Mid-Michigan Psychology Internship Consortium (MMPIC)
INTRODUCTION TO MMPIC
Welcome to the Mid-Michigan Psychology Internship Consortium (MMPIC) internship in Health Service Psychology with a focus on child psychology! MMPIC is an Association of Psychology Postdoctoral and Internship Centers (APPIC) member site. MMPIC includes faculty from Michigan State University, Central Michigan University, and the University of Michigan. The four MMPIC sites are:
- Psychology Internship in Integrated Behavioral Health and Pediatric Psychology, housed in Michigan Medicine, Department of Pediatrics and Communicable Diseases, Division of Pediatric Psychology (Ann Arbor, MI)
- Saginaw Public Schools (Saginaw, MI)
- Sunfield Center for Autism, ADHD, and Behavioral Health (Ann Arbor, MI)
- Thriving Minds Behavioral Health Center (Brighton/Chelsea, MI)
The mission of the Mid-Michigan Psychology Internship Consortium is to train scientist-scholar-practitioners in health service psychology who conceptualize their work with children, adolescents, and transition-age students from an ecological systems perspective. MMPIC offers intensive, structured training experiences with a diverse population at the individual, family, school, and systems-level by consulting and collaborating with caregivers, family members, school professionals, medical professionals, and other important stakeholders to support client care. MMPIC values evidence-based practices that take into consideration individual, cultural, ethnic, and societal differences. Interns are trained to engage in scholarly inquiry and are expected to apply learned knowledge in their clinical practice.
The internship program is one full year (12 months/2000 hours) in duration.
The consortium accepts applicants from school and clinical psychology doctoral programs, and preference is given to interns from accredited programs. Only interns from school psychology programs are considered for placement at Saginaw Public Schools.
MMPIC is defined by its commitment to offering a well-rounded, comprehensive, and unified training program. Interns apply for and are admitted to individual sites, though all sites are under the same leadership. Interns are a part of a larger consortium cohort across all participating sites. While intern responsibilities and supervision are coordinated at individual sites, interns attend seminars, case consultation, and didactic training together as a cohort at all four sites and at Michigan State University. As a result, all interns develop competencies and deep understanding of assessment, intervention, and consultation within an ecological framework, though their daily activities may vary considerably from site to site.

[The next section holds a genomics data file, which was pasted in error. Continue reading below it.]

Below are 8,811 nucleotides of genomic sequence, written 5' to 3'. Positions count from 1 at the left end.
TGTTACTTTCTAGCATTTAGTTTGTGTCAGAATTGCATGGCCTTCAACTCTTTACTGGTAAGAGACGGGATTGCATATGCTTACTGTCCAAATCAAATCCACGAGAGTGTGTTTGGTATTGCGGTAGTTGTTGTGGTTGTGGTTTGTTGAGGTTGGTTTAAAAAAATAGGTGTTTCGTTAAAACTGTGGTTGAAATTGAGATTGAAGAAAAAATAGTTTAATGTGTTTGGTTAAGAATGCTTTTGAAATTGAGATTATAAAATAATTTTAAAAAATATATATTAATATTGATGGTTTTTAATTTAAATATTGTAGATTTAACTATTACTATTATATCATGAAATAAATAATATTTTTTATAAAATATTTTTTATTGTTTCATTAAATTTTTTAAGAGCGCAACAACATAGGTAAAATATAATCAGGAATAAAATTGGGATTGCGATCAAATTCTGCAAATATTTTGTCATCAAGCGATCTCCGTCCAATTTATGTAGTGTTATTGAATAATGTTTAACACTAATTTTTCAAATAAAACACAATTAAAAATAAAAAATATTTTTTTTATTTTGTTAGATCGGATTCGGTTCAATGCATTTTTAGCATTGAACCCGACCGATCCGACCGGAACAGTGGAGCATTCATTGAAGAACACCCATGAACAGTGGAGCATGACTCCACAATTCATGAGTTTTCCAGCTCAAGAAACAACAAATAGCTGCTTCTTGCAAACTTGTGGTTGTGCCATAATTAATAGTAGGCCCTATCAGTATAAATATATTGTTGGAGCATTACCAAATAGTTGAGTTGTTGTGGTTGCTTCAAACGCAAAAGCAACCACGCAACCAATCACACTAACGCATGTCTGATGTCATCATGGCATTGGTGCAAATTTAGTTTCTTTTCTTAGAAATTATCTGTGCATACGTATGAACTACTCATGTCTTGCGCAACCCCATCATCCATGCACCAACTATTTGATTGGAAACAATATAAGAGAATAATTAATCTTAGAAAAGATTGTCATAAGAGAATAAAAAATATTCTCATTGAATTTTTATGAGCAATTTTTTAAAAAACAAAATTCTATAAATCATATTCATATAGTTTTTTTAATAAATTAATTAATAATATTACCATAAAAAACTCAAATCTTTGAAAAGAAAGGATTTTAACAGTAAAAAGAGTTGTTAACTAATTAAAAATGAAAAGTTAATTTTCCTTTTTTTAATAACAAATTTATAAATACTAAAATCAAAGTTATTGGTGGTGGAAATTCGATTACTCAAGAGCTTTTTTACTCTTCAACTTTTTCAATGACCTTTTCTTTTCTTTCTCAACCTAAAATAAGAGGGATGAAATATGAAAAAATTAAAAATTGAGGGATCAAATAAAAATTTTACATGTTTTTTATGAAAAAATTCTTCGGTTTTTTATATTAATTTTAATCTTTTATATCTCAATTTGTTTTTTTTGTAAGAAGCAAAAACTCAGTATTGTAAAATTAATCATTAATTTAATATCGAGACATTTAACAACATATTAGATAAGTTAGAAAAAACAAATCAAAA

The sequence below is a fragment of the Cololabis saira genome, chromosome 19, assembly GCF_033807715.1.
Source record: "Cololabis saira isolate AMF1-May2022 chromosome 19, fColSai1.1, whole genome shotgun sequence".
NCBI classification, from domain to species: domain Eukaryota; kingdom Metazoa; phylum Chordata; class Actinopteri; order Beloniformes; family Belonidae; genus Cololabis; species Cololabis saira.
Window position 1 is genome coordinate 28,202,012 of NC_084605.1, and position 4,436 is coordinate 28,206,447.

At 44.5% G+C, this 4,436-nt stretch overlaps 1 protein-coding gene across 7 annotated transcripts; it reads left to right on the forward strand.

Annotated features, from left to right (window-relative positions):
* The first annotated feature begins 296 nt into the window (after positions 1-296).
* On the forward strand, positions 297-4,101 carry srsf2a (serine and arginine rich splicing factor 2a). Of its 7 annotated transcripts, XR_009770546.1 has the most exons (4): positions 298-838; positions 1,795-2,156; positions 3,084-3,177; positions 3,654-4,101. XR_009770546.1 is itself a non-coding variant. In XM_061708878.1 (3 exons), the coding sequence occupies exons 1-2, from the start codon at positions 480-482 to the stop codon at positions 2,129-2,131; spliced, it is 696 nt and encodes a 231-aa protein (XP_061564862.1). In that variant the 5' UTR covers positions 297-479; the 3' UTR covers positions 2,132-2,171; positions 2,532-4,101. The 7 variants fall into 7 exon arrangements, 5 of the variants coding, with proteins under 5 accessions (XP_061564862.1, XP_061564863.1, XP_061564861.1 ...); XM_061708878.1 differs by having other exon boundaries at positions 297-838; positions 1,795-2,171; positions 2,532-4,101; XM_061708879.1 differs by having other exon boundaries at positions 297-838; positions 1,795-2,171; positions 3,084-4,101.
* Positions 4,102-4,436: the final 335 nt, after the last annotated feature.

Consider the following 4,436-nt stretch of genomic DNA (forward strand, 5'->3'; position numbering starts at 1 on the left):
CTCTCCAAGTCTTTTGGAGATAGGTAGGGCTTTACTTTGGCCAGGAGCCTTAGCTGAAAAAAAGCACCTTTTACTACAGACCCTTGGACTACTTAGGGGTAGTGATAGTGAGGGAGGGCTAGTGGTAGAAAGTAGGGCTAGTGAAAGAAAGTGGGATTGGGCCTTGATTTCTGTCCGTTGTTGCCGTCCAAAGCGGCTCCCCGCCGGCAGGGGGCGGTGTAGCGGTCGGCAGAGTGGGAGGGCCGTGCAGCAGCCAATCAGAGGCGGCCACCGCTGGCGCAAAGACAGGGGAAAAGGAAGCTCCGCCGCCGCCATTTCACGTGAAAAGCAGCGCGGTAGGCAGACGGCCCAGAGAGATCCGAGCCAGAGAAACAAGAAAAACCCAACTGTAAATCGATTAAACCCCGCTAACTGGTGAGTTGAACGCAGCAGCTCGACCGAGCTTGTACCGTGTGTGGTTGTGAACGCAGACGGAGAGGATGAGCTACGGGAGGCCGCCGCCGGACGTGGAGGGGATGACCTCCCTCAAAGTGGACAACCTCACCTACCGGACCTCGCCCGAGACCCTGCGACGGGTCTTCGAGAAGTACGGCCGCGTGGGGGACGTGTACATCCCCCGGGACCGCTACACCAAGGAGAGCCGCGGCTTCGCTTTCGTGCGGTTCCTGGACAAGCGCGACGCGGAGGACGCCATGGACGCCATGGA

Culturally Competent Training
The MMPIC is committed to the value of diversity and the richness of human differences. Our service and training mission requires that the consortium serve people of all backgrounds with the expectation of respectful, culturally-appropriate treatment and service. In particular, the consortium recognizes that stereotypes, prejudice, and discrimination have affected training and programming practices in the mental health field.
We believe we benefit from the perspectives of those who differ by gender, ethnicity, race, culture, sexual orientation, age, religious beliefs, socio-economic class, and varying abilities. Thus, the consortium’s policies and procedures, as well as its activities, associations, and interactions with the community, reflect and promote the dignity and worth of the individual and the value and strength of diversity in the community. We encourage diverse individuals to apply to our program and seek out opportunities to serve diverse clients and systems.
MMPIC has taken a number of steps to help our interns gain experiences with diverse clients and professionals. Our training curriculum aimed to cultivate cultural competence includes:
- Training Seminars: Interns attend trainings where they receive didactic instruction in diversity topics. Beginning at orientation, training supervisors engage in discussion regarding power differentials and discuss differences related to language, race and ethnicity, and LGBTQ status in professional settings as well as in service delivery.
- Assigned Readings: Interns prepare for trainings by reading articles regarding diversity topics.
- Supervision: Supervisors reflect on the process of cross-cultural supervision and will help interns critically examine how culture influences their interactions with clients.
Commitment to Excellence in Training
The consortium's affiliation with Michigan State University, Central Michigan University, and Michigan Medicine at the University of Michigan maintains the training emphasis. Dr. Aupperlee, training co-director, is the Clinical Assistant Professor at Michigan State University, and the other training co-director, Dr. Lancaster, has trained students across university- and systems-level positions. All recruited consortium sites have demonstrated their commitment to collaborative, high-quality training over time and they all have a history of valuing students, providing strong supervision, and fostering high intern satisfaction. The consortium supervisors are committed to having interns develop competence across domains. So, rather than interns only completing revenue-generating activities, interns develop their competencies through a broad array of carefully-supervised activities.
Each intern receives at least 100 hours of regularly scheduled, individual supervision plus an additional 100 hours of supervision. Interns participate in at least two hours of individual, face-to-face supervision a week and two additional hours of didactic training activities such as case conferences, seminars, in-service training, or grand rounds.